From the turn of the 20th C. through the early 1930s, there was a crime wave that went against the centuries-long decline in violence. It was somewhat uneven, hitting some countries and not others, or some countries only for a portion of the period. (Here in America, the homicide rate rose steadily from at least 1900 to a peak in 1933.)
Times of rising violence rates produce visual art that is, for lack of a better catch-all word, more Dionysian. Specifically, it is more emotionally open, looks more dynamic, shows a greater variety and intensity of colors, and chooses subject matter that is more dramatic, beautiful, and sublime.
So, as violence rates cycle up and down, the dominant art styles will follow. I covered this before in the case of Art Deco and Fauvism both being born in the early 20th C. crime wave and seeing revivals during the more recent crime wave of ca. 1960 to 1990, in contrast to their polar opposites reigning during the falling-crime period of the mid-century (such as dumb ugly box architecture).
Expressionism shared most of the core traits of the art of its time, such as Deco and Fauvism. Its variation on them was to dial up the raw emotion (often with exaggerated poses), to heighten to subjective point-of-view by using unusual or distorted perspectives, and to focus more closely on the theme of social alienation and disintegration.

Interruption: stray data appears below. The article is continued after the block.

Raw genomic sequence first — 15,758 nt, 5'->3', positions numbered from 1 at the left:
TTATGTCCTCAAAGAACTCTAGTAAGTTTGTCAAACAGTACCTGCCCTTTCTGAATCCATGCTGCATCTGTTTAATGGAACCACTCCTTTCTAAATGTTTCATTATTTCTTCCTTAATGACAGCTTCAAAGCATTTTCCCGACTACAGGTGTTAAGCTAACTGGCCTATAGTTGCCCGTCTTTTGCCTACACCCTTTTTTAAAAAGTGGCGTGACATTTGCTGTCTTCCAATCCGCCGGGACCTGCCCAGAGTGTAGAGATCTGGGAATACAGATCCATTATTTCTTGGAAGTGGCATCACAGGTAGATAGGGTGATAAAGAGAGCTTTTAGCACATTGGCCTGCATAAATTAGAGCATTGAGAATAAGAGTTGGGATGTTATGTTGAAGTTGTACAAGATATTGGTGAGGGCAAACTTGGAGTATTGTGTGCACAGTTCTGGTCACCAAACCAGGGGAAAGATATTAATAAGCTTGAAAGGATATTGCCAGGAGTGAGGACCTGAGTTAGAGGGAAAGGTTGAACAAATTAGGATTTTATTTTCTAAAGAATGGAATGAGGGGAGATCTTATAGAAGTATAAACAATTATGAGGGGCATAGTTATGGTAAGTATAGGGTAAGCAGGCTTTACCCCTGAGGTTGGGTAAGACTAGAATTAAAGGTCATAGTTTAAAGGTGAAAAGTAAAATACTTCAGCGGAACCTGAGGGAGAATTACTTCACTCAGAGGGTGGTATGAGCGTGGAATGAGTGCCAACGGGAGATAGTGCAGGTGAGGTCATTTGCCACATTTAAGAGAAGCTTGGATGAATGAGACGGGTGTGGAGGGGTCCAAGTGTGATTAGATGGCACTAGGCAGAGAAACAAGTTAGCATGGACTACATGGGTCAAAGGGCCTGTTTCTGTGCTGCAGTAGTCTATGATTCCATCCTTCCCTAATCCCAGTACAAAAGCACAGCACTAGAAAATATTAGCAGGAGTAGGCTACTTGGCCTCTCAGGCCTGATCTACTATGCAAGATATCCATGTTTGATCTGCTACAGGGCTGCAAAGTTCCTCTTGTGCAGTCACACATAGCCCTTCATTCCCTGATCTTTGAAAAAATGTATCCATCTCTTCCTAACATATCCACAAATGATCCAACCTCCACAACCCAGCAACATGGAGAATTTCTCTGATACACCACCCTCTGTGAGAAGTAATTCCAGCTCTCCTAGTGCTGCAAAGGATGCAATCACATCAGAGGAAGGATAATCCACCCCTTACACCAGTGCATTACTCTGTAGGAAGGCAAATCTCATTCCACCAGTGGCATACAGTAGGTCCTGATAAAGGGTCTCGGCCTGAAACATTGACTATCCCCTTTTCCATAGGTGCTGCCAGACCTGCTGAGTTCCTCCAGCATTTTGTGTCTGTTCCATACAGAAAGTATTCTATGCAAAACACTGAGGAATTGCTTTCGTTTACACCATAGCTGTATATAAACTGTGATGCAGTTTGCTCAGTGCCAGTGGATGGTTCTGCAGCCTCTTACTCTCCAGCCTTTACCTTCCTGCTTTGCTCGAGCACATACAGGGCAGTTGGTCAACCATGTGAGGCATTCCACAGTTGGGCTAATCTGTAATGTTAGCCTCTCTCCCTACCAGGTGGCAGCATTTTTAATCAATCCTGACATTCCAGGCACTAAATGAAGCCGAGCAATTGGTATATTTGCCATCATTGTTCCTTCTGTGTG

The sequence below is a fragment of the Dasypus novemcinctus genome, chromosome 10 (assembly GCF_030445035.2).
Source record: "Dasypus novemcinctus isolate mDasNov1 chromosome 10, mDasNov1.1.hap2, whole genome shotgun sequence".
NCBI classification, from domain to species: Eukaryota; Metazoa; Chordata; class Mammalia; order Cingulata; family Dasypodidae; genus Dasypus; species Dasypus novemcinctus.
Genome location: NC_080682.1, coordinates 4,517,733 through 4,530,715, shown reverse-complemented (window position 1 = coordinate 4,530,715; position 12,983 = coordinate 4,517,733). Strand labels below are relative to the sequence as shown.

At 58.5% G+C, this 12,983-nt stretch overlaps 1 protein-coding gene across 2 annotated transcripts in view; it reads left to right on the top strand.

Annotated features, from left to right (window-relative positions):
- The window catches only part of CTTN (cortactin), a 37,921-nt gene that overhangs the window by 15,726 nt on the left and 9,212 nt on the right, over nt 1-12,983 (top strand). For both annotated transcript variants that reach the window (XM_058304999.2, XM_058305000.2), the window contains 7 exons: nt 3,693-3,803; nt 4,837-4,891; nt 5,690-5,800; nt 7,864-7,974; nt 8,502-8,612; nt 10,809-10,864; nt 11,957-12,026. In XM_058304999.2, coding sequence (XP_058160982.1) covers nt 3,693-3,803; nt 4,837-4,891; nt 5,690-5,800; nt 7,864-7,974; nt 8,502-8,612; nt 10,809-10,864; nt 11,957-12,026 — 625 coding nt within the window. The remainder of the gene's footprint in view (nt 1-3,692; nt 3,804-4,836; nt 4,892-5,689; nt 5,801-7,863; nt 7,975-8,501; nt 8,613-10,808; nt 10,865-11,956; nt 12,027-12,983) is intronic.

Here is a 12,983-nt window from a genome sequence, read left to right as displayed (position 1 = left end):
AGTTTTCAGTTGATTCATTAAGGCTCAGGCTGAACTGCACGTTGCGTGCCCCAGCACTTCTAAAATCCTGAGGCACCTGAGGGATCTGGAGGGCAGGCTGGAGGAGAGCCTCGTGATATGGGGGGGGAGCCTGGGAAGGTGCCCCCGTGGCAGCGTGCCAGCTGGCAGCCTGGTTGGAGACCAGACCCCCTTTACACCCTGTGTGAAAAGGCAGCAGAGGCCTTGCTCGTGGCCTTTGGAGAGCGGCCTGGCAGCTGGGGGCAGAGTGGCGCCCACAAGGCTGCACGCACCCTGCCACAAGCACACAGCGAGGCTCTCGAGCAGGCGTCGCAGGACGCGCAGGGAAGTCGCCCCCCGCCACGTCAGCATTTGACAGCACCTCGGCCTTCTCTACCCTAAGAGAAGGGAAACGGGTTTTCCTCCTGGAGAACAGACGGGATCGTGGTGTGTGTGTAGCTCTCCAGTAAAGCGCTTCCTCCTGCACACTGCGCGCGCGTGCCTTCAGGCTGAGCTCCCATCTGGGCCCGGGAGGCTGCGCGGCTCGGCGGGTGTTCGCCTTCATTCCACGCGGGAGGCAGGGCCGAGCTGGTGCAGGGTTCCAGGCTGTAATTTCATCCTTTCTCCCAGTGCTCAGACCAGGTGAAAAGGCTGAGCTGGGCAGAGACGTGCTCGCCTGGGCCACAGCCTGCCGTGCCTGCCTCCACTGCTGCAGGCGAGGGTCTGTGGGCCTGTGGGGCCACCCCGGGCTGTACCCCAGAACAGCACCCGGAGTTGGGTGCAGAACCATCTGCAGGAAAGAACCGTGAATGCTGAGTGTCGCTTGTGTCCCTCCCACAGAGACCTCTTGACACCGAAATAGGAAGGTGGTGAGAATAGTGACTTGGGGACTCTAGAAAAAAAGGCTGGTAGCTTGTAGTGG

Typical of art from apocalyptic times, it doesn't convey a sense of nihilism or fatalism. Quite to the contrary, it shows a deep yearning to actively reach out and re-connect with our fellow group members and with nature. There's an anxiety about this, though -- having slid so far toward atomization, we may have to embarrassingly grope our way through this re-connection at first. Still, what else are we supposed to do when the end of the world looks so near? There's no hint of the whiny-emo complaint that "No one wants to be my friend, please play with me," but rather "Our society keeps getting more fucked up, so we'd better stick together and try to do something about it, or else we're goners."
Here are two representative paintings from Ernst Ludwig Kirchner and Franz Marc, and two stills each from The Cabinet of Dr. Caligari and Metropolis:
Before getting to the post-1960 period in part 2, let's close with a reminder of what direction the art world went in during the mid-'30s through the late '50s, when violence rates began plummeting once more. Painting and sculpture gradually became stripped of emotion, felt static, used fewer and more muted colors, and "portrayed" subject matter that was so abstract that it could not strike a dramatic chord in the viewer. Although this trend declined during the '60s with the rise of Pop Art and psychedelic art, it was still common enough in the form of Minimal and Conceptual Art. In all these respects it was not very different from the soulless mid-century architecture.
Here are some representative works by Jackson Pollock, Mark Rothko, and Donald Judd.